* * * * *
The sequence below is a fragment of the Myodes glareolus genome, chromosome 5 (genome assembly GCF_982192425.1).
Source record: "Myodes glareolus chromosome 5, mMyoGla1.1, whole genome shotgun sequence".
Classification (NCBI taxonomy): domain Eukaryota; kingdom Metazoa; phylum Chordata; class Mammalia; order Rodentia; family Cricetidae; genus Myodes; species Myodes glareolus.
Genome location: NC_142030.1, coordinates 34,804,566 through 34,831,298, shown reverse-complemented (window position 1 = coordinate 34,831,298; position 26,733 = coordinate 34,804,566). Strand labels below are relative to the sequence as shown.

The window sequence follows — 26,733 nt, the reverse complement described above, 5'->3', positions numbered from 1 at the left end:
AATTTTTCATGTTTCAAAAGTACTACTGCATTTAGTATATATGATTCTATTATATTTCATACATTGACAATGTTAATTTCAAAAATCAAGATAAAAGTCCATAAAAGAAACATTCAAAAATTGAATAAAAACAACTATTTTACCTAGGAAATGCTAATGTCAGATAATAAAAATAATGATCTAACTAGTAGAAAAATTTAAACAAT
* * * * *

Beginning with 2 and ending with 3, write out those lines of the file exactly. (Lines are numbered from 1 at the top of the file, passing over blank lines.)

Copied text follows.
Source record: "Myodes glareolus chromosome 5, mMyoGla1.1, whole genome shotgun sequence".
Classification (NCBI taxonomy): domain Eukaryota; kingdom Metazoa; phylum Chordata; class Mammalia; order Rodentia; family Cricetidae; genus Myodes; species Myodes glareolus.